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How Emergency Preparedness Notification Tools Can Aid Patient Family Communications

The coronavirus pandemic has posed a unique communication challenge for hospitals, nursing homes, and other healthcare facilities. COVID-19, the disease caused by the coronavirus, is highly infectious, meaning families are unable to accompany loved ones to the emergency room. Nor are patients hospitalized for other medical concerns, from major injuries to those in maternity wards, allowed to have visitors. For this reason, already overworked doctors, nurses, and other healthcare professionals are serving as the primary source of contact for family members looking for updates about patients and how the coronavirus outbreak is being managed within the healthcare facilities. 

Emergency preparedness notification tools are often implemented in disaster situations, and one key functionality is the ability to directly reach patient’s families, helping reduce the number of calls with routine questions. Doctors will be able to spend less time communicating basic information, and use their bandwidth to speak with families of patients in critical condition. 

Notification tools can play a key role in coronavirus communications for other healthcare facilities as well. Nursing homes, which have proved vulnerable to COVID-19 outbreaks, are likely to receive an influx of calls from concerned family members. Major outbreaks have occured at nursing and rehabilitation facilities as well as veterans homes, where a combination of factors make residents and staff more susceptible, including an aging or frail population, chronic understaffing, a lack of PPE, and the inevitable contact between residents and physicians, according to the New York Times.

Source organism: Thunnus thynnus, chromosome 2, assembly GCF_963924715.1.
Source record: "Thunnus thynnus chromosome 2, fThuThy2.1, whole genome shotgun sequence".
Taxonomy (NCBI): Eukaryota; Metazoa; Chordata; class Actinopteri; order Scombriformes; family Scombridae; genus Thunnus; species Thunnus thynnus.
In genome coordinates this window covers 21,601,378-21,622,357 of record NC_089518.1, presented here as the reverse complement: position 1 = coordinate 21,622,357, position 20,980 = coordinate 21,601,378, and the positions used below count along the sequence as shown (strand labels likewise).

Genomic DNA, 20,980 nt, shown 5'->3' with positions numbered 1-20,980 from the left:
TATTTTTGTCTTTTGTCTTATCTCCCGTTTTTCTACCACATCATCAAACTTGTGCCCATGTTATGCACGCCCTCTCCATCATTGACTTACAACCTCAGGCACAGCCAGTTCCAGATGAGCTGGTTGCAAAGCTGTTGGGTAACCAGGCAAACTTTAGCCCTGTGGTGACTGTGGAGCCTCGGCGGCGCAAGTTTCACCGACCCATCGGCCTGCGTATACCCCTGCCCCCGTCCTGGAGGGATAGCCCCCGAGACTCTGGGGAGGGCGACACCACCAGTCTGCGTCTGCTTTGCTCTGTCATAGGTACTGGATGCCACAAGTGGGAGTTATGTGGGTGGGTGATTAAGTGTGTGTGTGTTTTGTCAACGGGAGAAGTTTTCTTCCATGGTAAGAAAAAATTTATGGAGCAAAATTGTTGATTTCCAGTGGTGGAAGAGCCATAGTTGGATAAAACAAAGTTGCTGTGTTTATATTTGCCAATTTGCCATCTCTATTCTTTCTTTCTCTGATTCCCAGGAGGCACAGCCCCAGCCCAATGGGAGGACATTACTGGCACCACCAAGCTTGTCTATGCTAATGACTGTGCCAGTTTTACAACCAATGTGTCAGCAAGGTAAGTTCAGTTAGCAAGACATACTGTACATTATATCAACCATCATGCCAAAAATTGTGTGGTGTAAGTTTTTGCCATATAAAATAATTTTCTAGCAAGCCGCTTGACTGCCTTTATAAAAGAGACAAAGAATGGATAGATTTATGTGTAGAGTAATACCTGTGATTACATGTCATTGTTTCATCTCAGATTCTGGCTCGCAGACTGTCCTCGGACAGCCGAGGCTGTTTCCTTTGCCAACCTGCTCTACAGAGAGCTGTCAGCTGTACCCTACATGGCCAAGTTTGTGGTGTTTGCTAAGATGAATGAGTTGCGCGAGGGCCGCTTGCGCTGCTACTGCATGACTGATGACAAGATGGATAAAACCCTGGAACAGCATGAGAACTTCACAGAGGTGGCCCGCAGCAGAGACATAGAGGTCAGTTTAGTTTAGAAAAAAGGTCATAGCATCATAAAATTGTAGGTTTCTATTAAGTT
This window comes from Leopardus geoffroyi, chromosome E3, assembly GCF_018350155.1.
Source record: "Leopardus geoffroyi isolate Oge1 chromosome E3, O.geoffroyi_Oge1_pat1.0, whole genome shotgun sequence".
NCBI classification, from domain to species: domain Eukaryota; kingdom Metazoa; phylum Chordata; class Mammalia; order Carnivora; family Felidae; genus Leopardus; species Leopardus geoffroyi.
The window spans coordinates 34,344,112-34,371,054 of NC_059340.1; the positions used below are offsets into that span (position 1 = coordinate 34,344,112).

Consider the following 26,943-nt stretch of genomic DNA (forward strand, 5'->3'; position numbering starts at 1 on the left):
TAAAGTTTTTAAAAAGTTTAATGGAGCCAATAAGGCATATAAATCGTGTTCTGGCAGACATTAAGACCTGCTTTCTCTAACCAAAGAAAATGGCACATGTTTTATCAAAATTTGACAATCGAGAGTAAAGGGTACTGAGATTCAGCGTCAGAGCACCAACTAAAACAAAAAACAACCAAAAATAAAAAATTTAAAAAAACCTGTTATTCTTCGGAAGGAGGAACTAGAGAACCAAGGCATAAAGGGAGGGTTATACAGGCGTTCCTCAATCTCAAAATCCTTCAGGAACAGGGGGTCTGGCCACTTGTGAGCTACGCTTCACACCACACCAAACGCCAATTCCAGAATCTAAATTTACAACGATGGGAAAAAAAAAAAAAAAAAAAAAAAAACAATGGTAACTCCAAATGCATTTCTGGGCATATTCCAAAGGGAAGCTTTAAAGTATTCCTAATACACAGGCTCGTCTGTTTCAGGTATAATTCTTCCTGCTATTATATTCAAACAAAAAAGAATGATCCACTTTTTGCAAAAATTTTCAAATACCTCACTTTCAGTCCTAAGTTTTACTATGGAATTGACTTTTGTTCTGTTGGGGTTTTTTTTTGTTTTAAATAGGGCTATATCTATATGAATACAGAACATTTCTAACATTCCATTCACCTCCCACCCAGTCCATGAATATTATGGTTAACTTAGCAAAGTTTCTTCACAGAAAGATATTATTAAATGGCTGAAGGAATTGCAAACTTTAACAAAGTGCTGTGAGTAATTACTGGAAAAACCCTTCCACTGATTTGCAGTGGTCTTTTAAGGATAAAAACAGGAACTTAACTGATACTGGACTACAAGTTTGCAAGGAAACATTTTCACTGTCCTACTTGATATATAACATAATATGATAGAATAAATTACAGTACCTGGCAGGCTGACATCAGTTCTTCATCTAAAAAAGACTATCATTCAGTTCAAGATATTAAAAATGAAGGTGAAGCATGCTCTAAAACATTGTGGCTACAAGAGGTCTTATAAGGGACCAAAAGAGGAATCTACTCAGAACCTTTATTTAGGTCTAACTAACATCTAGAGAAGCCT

Related Blog: Managing Hospital Safety Amidst the Coronavirus Outbreak

Families are likely to have increased anxiety about relatives in elder care and these worries will be compounded by the inability to visit, so there has never been a more important time for these facilities to expand communication. It’s important that procedures and protocol changes, as well as any potential updates as the situation around the coronavirus develops.

New ordinances in the United States even require long term facilities to communicate confirmed COVID-19 cases among patients or staff. In Ohio, Governor Mike DeWine ordered the Ohio Department of Public Health to require long term facilities to notify both residents and their families if a staff member or other resident tests positive for the coronavirus, according to ABC 6. The order requires notifications to be made within 24 hours of a confirmed case. “If I was going to a nursing home or if I had a parent in a nursing home or if I was thinking about having a parent go into a nursing home, I would want to know that piece of information,” DeWine told the outlet. In addition, the governor plans to list long-term facilities with positive cases on the state’s coronavirus website. 

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How To Expand Patient-Family Communications